PSYC 1001-002, week 4, schizophrenia article summary
PSYC 1001-002, week 4, schizophrenia article summary PSYC 1001-002
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This 2 page Class Notes was uploaded by Jenna Notetaker on Tuesday September 20, 2016. The Class Notes belongs to PSYC 1001-002 at University of Colorado at Boulder taught by Jennifer Stratford in Fall 2016. Since its upload, it has received 11 views. For similar materials see General Psychology (Lecture) in Psychology (PSYC) at University of Colorado at Boulder.
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Date Created: 09/20/16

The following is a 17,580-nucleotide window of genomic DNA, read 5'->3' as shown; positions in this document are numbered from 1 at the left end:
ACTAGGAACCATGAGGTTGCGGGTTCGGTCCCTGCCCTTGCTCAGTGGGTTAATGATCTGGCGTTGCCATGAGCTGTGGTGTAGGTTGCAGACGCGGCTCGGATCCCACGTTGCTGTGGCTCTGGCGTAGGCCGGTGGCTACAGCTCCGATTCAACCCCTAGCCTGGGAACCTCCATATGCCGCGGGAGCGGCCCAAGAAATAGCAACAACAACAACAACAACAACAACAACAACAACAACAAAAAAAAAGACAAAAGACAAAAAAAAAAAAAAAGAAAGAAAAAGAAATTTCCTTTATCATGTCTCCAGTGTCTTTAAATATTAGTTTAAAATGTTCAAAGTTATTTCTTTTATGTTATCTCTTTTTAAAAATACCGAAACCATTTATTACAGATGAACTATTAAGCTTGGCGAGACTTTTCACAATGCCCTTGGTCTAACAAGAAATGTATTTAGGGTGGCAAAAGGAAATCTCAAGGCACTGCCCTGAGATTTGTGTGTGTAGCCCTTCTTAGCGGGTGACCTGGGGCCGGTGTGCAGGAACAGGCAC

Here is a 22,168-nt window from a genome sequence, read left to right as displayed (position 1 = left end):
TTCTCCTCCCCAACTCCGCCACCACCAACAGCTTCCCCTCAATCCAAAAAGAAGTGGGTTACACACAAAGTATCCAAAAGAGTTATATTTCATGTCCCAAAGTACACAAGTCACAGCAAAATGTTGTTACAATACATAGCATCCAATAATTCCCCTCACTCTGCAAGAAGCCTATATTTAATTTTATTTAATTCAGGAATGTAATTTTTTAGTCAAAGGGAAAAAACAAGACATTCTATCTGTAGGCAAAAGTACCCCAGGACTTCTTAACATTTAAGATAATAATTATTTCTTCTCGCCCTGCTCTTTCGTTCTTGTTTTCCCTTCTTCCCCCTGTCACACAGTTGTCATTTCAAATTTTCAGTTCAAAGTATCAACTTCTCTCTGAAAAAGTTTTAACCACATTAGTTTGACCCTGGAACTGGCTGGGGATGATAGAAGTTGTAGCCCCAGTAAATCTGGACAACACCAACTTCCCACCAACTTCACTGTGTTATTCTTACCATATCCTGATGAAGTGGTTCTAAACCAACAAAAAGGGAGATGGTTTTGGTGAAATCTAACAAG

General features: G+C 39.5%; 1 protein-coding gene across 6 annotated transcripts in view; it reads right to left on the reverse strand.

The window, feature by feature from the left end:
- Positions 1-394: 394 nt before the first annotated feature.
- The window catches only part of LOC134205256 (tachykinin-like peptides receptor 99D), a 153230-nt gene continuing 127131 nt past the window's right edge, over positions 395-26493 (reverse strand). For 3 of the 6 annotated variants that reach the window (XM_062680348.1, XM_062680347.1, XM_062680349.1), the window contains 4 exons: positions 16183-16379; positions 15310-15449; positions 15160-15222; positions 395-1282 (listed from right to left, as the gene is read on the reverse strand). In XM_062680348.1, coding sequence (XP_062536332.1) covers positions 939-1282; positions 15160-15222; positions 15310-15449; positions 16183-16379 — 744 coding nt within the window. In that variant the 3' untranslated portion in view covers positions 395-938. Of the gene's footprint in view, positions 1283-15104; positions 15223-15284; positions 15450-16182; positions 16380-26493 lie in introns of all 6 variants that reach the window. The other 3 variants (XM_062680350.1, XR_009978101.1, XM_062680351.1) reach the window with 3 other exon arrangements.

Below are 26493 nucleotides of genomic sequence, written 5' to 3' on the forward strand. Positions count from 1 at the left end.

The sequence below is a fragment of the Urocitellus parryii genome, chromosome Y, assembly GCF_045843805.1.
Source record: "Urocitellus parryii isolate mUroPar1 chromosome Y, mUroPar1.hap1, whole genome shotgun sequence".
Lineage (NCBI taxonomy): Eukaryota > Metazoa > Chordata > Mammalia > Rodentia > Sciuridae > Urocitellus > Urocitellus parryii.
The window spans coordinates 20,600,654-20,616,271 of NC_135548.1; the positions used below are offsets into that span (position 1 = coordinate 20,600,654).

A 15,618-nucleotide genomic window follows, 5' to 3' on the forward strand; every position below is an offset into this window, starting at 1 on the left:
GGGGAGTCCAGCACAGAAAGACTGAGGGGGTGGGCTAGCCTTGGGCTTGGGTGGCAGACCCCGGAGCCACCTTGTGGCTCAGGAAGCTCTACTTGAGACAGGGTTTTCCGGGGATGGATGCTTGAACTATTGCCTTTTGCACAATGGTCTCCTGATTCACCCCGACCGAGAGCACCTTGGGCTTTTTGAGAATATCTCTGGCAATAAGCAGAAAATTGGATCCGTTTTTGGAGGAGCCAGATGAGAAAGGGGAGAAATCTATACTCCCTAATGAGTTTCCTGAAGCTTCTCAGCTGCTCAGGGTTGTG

Jenna Fulton PSYC:1001002 General Psychology Dr. Stratford 9/18/2016 Summary of Theory of Mind in Schizophrenia The authors of the study: Mirjam Sprong, Patricia Schothorst, Ellen Vos, Joop Hox, and Herman Van Engeland, in their revised article Theory of Mind in Schizophrenia: Metaanalysis, did this study to determine if mentalising impairment and schizophrenia were related. Leading to the researcher’s hypothesis, there are two studies that they focused heavily upon. One theory was by Frith in 1992, and the other was by Brüne and Harington in 2005a. The theory stated in these studies was that mentalising impairment and schizophrenia were related in a way where certain traits of mentalising impairment could explain different aspects of schizophrenia. The researchers hypothesized that if someone has mentalising impairment and suffers from schizophrenia, then there is a correlation between the two. There were no physical participants in the study that the researchers organized because the researchers comprised many different studies and examined the studies. They did not conduct their own study. The studies that the researchers used were all found on Medline, EMBASE, and PsycINFO by using the same phrases and words between the different search engines, with a total of thirty two studies being collected. The researchers only used articles that were peer reviewed and that were published in English, due to this there was a bias in the sample. The different studies were grouped into the four different subgroupings of schizophrenia: incoherence, paranoia, passivity experiences, and remission. These different subgroups of schizophrenia allowed the researchers to determine the severity of the schizophrenia experienced in each different study they looked over. In these subgroups, each study was coded by author, with only two authors being present, the coding allowed a common ground between the studies incase discrepancies arose. These discrepancies were then brought up to the entire research group and discussed. The data collected from the studies, the means and standard deviations, were comprised to make an overall mean difference which was used as the researcher’s data. The results of the study were assembled through analyzing the data that the researchers summarized. Through the process of assembling all of the different studies, three studies were excluded from the original data. This was due to similar information being in the studies or being unable to contact the author of the study. The data showed that in the total sample of all the studies, there was a homogeneity in the results between different patients meaning that the age and sex did not affect the results. The data from the symptom subgroups showed a statistically significant correlation between disorganized subgroups and other subgroups in the researcher’s observations. However, in the analysis of the type of mentalising, the data was statistically dependent which prevented he researchers from being able to fabricate a difference. The researchers concluded that mentalising impairment does have a statistically significant effect on schizophrenia. The data collected by the researchers gave a better understanding to the different levels of severity of schizophrenia. Their research can be used to further help people with schizophrenia to get better because more is known about how the disorder works.
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